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Deep Turbulence

מאת: ,
הוצאה: | 2022 | 284 עמ'
הספר זמין לקריאה במכשירים:

35.00

רכשו ספר זה:

It is easy to be a successful entrepreneur when luck is with you, but what if you are facing the opposite? This book brings the amazing personal story of Yaron Eitan, one of the most experienced Israeli-American tech entrepreneurs whom I am honored to refer to as my friend and mentor. An ever-optimistic visionary with tenacity second to none, Yaron candidly describes in vivid detail how he turned difficulties into opportunities, and unexpected setbacks into successes. The book is an exhilarating page-turner, and a must-read for every aspiring entrepreneur.

Dr. Eli David, AI Researcher and Entrepreneur

Yaron Eitan’s book, Deep Turbulence, is a personal story about his experiences as a skilled, veteran hi-tech entrepreneur. It is a book that offers insight into the world of entrepreneurs and entrepreneurship. Entrepreneurs have one prominent trait: eternal optimism. This optimism allows for them to almost equally accept failure as they would success. This ability is a common thread throughout the book, turning the business roller coaster Yaron depicted into an exciting journey involving companies, funds, oligarchs and governments — a journey I read, despite our many years of acquaintance, with bated breath.

Zeev Pearl, Founder and Managing Partner, Pearl Cohen

Deep Turbulence is the conclusion of a stormy and fascinating chapter in Yaron Eitan's business life. It began with enthusiasm and ended overnight with the involvement of a dramatic and worldwide economical-political affair, involving Donald Trump, Vladimir Putin, Viktor Vekselberg, porn star Stormy Daniels and a long list of characters from the world of investment and venture capital funds. In precise and fluent language, with extraordinary honesty, Yaron relates what goes on behind the scenes of the world of investment and funds, revealing for the first time the real reasons behind the failure of the company Fifth Dimension, under the management of Benny Gantz, and describes what made him fall in love with the technological world of AI, turning it into the center of his professional activity — until this day.

Yaron Eitan is a serial enterpeneur and venture investor with a long history of founding and building technology companies. Eitan is especially proud of three companies he co-founded in the last four years. All three companies are applying advance form of analytics called deep learning to different market applications. Yaron Eitan was born in Haifa, got his bachelor degree from Haifa University and MBA from the Wharton School of the University of Pennsylvania. Yaron is married to Hagar and has three children. He is sharing his time between Tel Aviv and New York.

מקט: 4-1272-1104e
It is easy to be a successful entrepreneur when luck is with you, but what if you are facing the […]

Chapter 1

The SCP Fund and the Years Following Geotek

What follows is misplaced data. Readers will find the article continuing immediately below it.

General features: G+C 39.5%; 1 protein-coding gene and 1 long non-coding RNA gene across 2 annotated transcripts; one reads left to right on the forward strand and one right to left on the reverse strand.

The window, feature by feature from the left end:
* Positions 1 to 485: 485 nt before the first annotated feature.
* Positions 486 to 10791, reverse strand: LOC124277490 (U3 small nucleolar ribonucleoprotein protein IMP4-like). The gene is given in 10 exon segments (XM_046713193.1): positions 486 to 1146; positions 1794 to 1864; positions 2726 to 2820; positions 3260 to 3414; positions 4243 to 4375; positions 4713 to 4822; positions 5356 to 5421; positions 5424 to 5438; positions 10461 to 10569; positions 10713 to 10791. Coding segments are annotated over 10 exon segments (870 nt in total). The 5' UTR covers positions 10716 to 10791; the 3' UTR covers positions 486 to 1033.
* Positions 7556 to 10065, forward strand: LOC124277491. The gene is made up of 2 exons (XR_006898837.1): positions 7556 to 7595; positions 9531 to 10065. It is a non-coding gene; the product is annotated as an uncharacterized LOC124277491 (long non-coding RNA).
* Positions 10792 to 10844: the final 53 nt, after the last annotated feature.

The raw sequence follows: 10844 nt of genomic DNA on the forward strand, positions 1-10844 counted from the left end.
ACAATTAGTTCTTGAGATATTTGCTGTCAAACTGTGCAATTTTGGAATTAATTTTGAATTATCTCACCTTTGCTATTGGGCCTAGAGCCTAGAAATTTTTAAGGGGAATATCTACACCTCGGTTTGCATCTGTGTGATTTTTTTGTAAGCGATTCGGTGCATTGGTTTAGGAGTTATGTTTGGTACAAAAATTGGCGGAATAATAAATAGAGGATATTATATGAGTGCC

In 1998 I left Geotek, the wireless communications company I had established in 1991. The company, which had employed 1,200 people and had a sales turnover of approx. 150 million dollars a year, was in bad financial shape. A few months after I left and due to its dire financial situation, the company entered a process of what is called Chapter 11 of the United States Bankruptcy Code, allowing the bankruptcy process to be conducted in an organized manner. There had been great hope for Geotek in the field of wireless communications, and at its peak the company’s value had surpassed the billion-dollar line in the NASDAQ stock market. However, the downfall of Geotek resulted in the loss of millions of dollars of investors’ money, which left me not only millions of dollars in debt but mainly with lessons to be learned and insights into life. In May 1998, the day after I had no choice but to quit Geotek, I established Selway Capital which to date, over 20 years later, remains my management company. Initially the company had few resources, subsisting off management fees from two or three small sources, and was built up as a small incubator for new technology companies in which I was either an entrepreneur or a partner of one. This is how, at the beginning of our journey, we established four new companies that looked good on paper, and which started to grow and develop between 1999-2001, at the height of the dot-com bubble. Fortunately for me, my companies remained interesting and relevant even when the bubble weakened. During the Geotek period somewhere in the early 90’s, I relocated to New Jersey. Geotek’s offices were in Montville, north New Jersey, not far from New York. When I established Selway in 1999, I began to work independently; I rented a small office with a team of three to four employees, who moved with me a few times from place to place. For years we used the offices of DVTEL, a major company in my small portfolio. We then moved again, to other offices in Englewood, New Jersey, a few minutes’ drive from my house, while the rest of my team was living in Manhattan. It would literally take me a few minutes to arrive at the office. As they commuted against the flow of traffic, they didn’t suffer too much from the traffic jams coming in and out of Manhattan. Nonetheless, I promised them that the present set-up was temporary, and that the day would come when we moved to the big city. In 2002, three years after founding Selway, I received a proposition from SCP Partners, an American fund located in Pennsylvania. This was a half-billion dollar fund, managed by an entrepreneur and investor named Win Churchill. He had been involved in Geotek at the beginning, and we had therefore become friends. Churchill, a well-known figure in the world of investments, had a great reputation and many contacts. He acted as Chairperson of the Teachers’ Pension Fund in Pennsylvania for a time – a fund that managed approx. 30 billion dollars. Churchill, who was held in high esteem, also sat on the boards of many private and public companies. During that time of the Internet bubble’s burst, SCP saw me as a solution to some of the challenges they were facing. The fund, in all its exclusivity, invited me to be a fourth partner, without having to invest any money. At first I thought it strange. The money had already been raised, and some of it had already been invested, so I could not understand why they would give anyone a piece of their shares without having them reach into their own pockets. However, I later realized that it was Churchill, the company’s primary and dominant partner, who had faith in me bringing about a change in the fund. Being previously acquainted with me, he believed that I could bring out-of-the-box thinking to the fund, along with a technological focus and exposure to the Israeli hi-tech industry, and a little Israeli aggression. Churchill thought that the fund was sleepy, and hoped I would add a little color and rhythm to its activities. In retrospect, I admit I didn’t live up to those expectations, though I did do quite a bit for the fund under extant conditions. Most of my activity for the fund involved companies that had been established in my incubator, notably two: the first was DVTEL – an intriguing company that dealt with the field of video security. This company had a large Israeli base, and was sold in 2015 for about 100 million dollars, though in my opinion it had greater potential. The same year I received the offer from the fund (2002), Ehud Barak lost an election and was beginning to explore options in the business world. I invited him to join us in the fund and help as a strategic partner. We arranged for him to visit the fund’s offices. As a former Prime Minister, Ehud Barak received an escort convoy from the New Jersey Police when arriving at Newark, which included a federal car. The convoy of cars drove like crazy on the way to the Pennsylvania offices, as I drove behind them in my own car. Suddenly the convoy stopped on the side of the road, near a side neighborhood in Pennsylvania. It turned out the Secret Service had gotten lost on the way, and did not know where to continue on. I got out of my car and told the Secret Service that they were going the wrong way and that they should follow me. However, they were unwilling to listen and continued on, driving fast with their sirens blaring, not knowing where to go. At some point, one of the sirens blew off the roof of a car. Eventually we arrived, but it took us three hours instead of two. We were in Pennsylvania for a few hours, instigating the beginning of a relationship with Barak that would help us raise more money down the line. My partners got to know Ehud, and there was good chemistry and great interactions between them. He served as a consultant for the fund for quite a while, until 2007 when he was appointed Defense Minister in the Olmert government. Another investment I did for the fund involved the field of education. Towards the end of the dot-com bubble, we established a company from the ground up, within the Selway incubator, that dealt with preparing people for crucial, standard exams (GMAT, TOEFL, SAT). The company’s website was rich in content, and written by experts in the different fields the exams were based on. The expert system we developed would ask the examinees a few questions and, per their answers, would build relevant curriculums for the exam. We sold it as an online service. It was amazing and innovative, and pretty soon the venture turned into a business worth several million dollars. However, I learned that in the United States an amazing idea is not enough. One needs to understand where the money is and who’s behind it. In America education is local, at the State level, and that’s where the money is. It’s difficult to sell to students privately, because most parents don’t want to or can’t pay for education out of their own pocket, and thus it is up to the State. To increase market penetration, we bought a company from Mobile, Alabama, owned by two people, one of whom was Jewish, belonging to one of the few Jewish families living there. The merged company was sold successfully in mid-2015. Above and beyond these investments, we had a few less successful ones – the worst having a connection to Israel. It was a company called Xvionics, established in Israel during that same period by a group of ex-Air Force pilots. They received approval from the Israeli government to take technology developed to manage squadrons for the Israeli Air Force, and to develop it for sale worldwide (probably because the Air Force had a different, more advanced solution). The company raised money and built a nice platform for task management, risk management and maintenance. The company collected data and, in addition to logistics management, was able to team pilots up for flights, put together pilot profiles for missions, and could find (for example) pilots skilled at flying in rainy weather, as well as the ideal combination of pilots for each flight. These were examples of risk management models. The company was very intriguing, and we invested 15 million dollars for market penetration into America. The company recruited General Alexander Haig, who had served as Secretary of State under President Ronald Reagan, and had been Commander of European NATO forces beforehand. He was appointed Chairperson, in itself a show of good faith as to the company’s serious intentions. Surprising all involved, the company managed to penetrate the field of drones in America and sold three systems to the Marines’ drone formation, where they were used mainly for logistics management and managing missions in real-time. However, even though the systems were installed and worked successfully, they were not sufficient. When the American Air Force, the main consumer of the systems, decided not to use the technology, we were forced to sell the company to Lockheed Martin for one or two million dollars. This was a huge write-off, and even with initial interest, the company unfortunately did not succeed!